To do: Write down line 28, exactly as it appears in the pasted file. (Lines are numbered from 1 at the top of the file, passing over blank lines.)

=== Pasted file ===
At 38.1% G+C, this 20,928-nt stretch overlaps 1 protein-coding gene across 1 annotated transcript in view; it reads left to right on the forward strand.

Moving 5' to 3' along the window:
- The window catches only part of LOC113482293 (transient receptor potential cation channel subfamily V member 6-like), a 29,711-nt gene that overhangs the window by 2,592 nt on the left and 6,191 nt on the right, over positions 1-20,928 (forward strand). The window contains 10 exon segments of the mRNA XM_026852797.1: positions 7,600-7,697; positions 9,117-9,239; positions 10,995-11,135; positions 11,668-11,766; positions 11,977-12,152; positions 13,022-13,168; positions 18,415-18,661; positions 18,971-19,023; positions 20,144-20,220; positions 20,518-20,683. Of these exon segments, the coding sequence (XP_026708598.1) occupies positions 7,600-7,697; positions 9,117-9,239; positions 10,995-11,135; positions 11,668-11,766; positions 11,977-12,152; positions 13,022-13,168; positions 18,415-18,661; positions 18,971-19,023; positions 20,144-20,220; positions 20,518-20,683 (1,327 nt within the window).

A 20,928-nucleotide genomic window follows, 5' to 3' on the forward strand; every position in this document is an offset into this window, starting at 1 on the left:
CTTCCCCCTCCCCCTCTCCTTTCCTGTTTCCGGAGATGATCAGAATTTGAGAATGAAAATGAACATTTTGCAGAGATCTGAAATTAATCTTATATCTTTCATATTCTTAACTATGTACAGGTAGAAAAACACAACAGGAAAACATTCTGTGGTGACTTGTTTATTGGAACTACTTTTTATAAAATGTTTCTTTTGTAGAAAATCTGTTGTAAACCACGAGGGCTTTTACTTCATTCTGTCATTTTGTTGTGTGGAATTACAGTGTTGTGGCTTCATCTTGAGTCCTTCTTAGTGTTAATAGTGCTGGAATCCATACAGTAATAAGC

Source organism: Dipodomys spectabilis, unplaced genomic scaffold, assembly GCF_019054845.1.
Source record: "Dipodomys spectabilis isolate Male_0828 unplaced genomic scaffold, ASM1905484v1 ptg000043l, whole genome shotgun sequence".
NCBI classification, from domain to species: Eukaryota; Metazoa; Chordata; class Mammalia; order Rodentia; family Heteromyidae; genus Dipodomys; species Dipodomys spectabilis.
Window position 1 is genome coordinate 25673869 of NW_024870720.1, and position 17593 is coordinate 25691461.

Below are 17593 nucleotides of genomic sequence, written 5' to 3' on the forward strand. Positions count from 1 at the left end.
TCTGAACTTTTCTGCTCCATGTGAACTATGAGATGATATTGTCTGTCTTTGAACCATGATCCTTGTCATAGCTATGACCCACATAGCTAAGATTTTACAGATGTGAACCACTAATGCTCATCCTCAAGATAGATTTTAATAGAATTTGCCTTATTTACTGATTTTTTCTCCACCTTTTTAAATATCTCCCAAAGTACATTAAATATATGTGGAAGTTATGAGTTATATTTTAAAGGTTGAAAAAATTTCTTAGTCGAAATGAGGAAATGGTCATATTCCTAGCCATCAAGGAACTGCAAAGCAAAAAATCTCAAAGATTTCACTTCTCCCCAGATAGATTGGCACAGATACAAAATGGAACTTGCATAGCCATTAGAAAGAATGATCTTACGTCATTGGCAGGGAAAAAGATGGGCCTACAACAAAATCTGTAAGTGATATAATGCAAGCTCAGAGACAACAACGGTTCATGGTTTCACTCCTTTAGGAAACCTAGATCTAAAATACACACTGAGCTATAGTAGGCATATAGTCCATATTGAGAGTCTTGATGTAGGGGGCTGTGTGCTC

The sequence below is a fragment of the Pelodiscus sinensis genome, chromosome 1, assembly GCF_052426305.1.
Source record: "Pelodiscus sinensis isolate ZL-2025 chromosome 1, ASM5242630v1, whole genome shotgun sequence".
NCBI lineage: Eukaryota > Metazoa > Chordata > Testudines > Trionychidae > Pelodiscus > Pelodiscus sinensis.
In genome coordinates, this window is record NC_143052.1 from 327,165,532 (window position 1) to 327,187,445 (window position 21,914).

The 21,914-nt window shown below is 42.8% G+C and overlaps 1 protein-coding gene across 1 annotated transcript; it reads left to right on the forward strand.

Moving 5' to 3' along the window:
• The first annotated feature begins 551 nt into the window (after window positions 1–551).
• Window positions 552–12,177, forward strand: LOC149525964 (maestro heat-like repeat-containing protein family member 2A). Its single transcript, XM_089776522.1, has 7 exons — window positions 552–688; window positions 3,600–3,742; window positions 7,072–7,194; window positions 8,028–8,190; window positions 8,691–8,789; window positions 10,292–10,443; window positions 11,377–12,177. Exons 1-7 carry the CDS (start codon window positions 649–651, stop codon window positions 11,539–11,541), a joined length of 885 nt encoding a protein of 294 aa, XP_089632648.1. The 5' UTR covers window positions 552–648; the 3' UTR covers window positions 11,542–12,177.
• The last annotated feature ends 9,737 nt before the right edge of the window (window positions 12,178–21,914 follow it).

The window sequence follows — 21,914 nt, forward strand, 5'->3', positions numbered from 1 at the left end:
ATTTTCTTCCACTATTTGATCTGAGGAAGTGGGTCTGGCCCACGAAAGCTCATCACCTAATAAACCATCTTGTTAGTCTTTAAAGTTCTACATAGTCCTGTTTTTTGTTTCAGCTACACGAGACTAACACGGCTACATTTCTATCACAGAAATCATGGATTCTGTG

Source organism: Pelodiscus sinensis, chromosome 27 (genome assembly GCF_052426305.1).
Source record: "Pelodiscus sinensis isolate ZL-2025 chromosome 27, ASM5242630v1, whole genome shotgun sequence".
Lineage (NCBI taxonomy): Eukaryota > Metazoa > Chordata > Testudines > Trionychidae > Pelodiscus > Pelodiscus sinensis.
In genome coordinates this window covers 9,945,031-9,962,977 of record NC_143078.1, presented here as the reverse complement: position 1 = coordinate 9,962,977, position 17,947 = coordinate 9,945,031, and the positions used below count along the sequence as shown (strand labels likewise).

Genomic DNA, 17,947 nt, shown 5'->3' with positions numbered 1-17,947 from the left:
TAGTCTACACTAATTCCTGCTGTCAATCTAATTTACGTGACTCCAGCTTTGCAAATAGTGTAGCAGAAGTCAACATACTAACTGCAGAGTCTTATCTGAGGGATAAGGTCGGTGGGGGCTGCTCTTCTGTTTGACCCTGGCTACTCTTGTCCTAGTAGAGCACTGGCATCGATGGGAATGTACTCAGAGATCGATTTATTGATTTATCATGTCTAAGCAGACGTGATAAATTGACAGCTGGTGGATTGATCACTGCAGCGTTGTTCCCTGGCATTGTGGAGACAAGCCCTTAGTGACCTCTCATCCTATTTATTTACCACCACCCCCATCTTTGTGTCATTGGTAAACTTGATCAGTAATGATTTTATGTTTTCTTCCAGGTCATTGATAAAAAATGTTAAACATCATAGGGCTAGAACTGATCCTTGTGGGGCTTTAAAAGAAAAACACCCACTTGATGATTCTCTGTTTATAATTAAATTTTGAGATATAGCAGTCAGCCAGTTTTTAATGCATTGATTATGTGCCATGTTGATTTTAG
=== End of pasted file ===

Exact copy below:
TAGTCTACACTAATTCCTGCTGTCAATCTAATTTACGTGACTCCAGCTTTGCAAATAGTGTAGCAGAAGTCAACATACTAACTGCAGAGTCTTATCTGAGGGATAAGGTCGGTGGGGGCTGCTCTTCTGTTTGACCCTGGCTACTCTTGTCCTAGTAGAGCACTGGCATCGATGGGAATGTACTCAGAGATCGATTTATTGATTTATCATGTCTAAGCAGACGTGATAAATTGACAGCTGGTGGATTGATCACTGCAGCGTTGTTCCCTGGCATTGTGGAGACAAGCCCTTAGTGACCTCTCATCCTATTTATTTACCACCACCCCCATCTTTGTGTCATTGGTAAACTTGATCAGTAATGATTTTATGTTTTCTTCCAGGTCATTGATAAAAAATGTTAAACATCATAGGGCTAGAACTGATCCTTGTGGGGCTTTAAAAGAAAAACACCCACTTGATGATTCTCTGTTTATAATTAAATTTTGAGATATAGCAGTCAGCCAGTTTTTAATGCATTGATTATGTGCCATGTTGATTTTAG